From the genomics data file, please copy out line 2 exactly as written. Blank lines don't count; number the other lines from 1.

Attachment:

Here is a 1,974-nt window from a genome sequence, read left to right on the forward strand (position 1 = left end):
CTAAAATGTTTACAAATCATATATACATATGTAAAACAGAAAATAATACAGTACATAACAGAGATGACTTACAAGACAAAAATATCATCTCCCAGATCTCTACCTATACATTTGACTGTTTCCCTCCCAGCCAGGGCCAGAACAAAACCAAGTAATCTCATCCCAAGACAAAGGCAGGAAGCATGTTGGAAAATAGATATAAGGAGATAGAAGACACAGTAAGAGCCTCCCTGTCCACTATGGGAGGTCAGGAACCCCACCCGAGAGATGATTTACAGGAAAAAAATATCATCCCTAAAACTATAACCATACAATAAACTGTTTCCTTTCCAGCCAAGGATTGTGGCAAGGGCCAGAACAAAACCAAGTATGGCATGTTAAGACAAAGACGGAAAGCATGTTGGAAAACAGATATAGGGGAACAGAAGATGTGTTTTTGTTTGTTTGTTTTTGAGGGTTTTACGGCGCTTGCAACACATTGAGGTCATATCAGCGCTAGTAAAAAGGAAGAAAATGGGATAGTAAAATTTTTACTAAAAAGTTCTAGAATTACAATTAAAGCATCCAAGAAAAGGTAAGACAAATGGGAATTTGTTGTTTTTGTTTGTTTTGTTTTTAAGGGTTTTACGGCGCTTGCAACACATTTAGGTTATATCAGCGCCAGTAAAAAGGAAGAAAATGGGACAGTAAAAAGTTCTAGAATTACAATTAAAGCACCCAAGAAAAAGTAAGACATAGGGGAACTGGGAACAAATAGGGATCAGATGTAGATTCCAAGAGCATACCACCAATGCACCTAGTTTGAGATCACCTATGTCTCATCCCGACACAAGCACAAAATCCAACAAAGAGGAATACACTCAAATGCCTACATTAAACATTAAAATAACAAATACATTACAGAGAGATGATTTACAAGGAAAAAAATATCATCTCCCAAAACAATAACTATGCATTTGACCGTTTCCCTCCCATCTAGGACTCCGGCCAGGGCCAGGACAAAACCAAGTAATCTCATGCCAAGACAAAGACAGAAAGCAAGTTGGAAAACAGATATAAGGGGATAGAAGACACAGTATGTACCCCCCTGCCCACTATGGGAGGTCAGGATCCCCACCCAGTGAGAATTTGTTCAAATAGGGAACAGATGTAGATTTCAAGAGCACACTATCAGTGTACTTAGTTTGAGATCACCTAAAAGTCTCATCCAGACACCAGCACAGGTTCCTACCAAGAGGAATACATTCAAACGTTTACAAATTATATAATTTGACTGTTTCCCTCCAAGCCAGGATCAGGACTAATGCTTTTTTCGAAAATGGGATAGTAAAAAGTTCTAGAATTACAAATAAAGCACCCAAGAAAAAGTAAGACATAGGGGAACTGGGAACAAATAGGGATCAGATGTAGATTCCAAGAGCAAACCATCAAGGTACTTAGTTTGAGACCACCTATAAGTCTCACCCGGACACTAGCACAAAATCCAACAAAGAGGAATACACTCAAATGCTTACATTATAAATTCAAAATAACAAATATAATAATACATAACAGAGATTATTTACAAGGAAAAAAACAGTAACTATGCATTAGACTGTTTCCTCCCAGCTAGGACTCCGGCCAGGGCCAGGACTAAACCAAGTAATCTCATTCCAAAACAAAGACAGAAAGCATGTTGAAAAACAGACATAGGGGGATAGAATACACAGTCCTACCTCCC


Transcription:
CTAAAATGTTTACAAATCATATATACATATGTAAAACAGAAAATAATACAGTACATAACAGAGATGACTTACAAGACAAAAATATCATCTCCCAGATCTCTACCTATACATTTGACTGTTTCCCTCCCAGCCAGGGCCAGAACAAAACCAAGTAATCTCATCCCAAGACAAAGGCAGGAAGCATGTTGGAAAATAGATATAAGGAGATAGAAGACACAGTAAGAGCCTCCCTGTCCACTATGGGAGGTCAGGAACCCCACCCGAGAGATGATTTACAGGAAAAAAATATCATCCCTAAAACTATAACCATACAATAAACTGTTTCCTTTCCAGCCAAGGATTGTGGCAAGGGCCAGAACAAAACCAAGTATGGCATGTTAAGACAAAGACGGAAAGCATGTTGGAAAACAGATATAGGGGAACAGAAGATGTGTTTTTGTTTGTTTGTTTTTGAGGGTTTTACGGCGCTTGCAACACATTGAGGTCATATCAGCGCTAGTAAAAAGGAAGAAAATGGGATAGTAAAATTTTTACTAAAAAGTTCTAGAATTACAATTAAAGCATCCAAGAAAAGGTAAGACAAATGGGAATTTGTTGTTTTTGTTTGTTTTGTTTTTAAGGGTTTTACGGCGCTTGCAACACATTTAGGTTATATCAGCGCCAGTAAAAAGGAAGAAAATGGGACAGTAAAAAGTTCTAGAATTACAATTAAAGCACCCAAGAAAAAGTAAGACATAGGGGAACTGGGAACAAATAGGGATCAGATGTAGATTCCAAGAGCATACCACCAATGCACCTAGTTTGAGATCACCTATGTCTCATCCCGACACAAGCACAAAATCCAACAAAGAGGAATACACTCAAATGCCTACATTAAACATTAAAATAACAAATACATTACAGAGAGATGATTTACAAGGAAAAAAATATCATCTCCCAAAACAATAACTATGCATTTGACCGTTTCCCTCCCATCTAGGACTCCGGCCAGGGCCAGGACAAAACCAAGTAATCTCATGCCAAGACAAAGACAGAAAGCAAGTTGGAAAACAGATATAAGGGGATAGAAGACACAGTATGTACCCCCCTGCCCACTATGGGAGGTCAGGATCCCCACCCAGTGAGAATTTGTTCAAATAGGGAACAGATGTAGATTTCAAGAGCACACTATCAGTGTACTTAGTTTGAGATCACCTAAAAGTCTCATCCAGACACCAGCACAGGTTCCTACCAAGAGGAATACATTCAAACGTTTACAAATTATATAATTTGACTGTTTCCCTCCAAGCCAGGATCAGGACTAATGCTTTTTTCGAAAATGGGATAGTAAAAAGTTCTAGAATTACAAATAAAGCACCCAAGAAAAAGTAAGACATAGGGGAACTGGGAACAAATAGGGATCAGATGTAGATTCCAAGAGCAAACCATCAAGGTACTTAGTTTGAGACCACCTATAAGTCTCACCCGGACACTAGCACAAAATCCAACAAAGAGGAATACACTCAAATGCTTACATTATAAATTCAAAATAACAAATATAATAATACATAACAGAGATTATTTACAAGGAAAAAAACAGTAACTATGCATTAGACTGTTTCCTCCCAGCTAGGACTCCGGCCAGGGCCAGGACTAAACCAAGTAATCTCATTCCAAAACAAAGACAGAAAGCATGTTGAAAAACAGACATAGGGGGATAGAATACACAGTCCTACCTCCC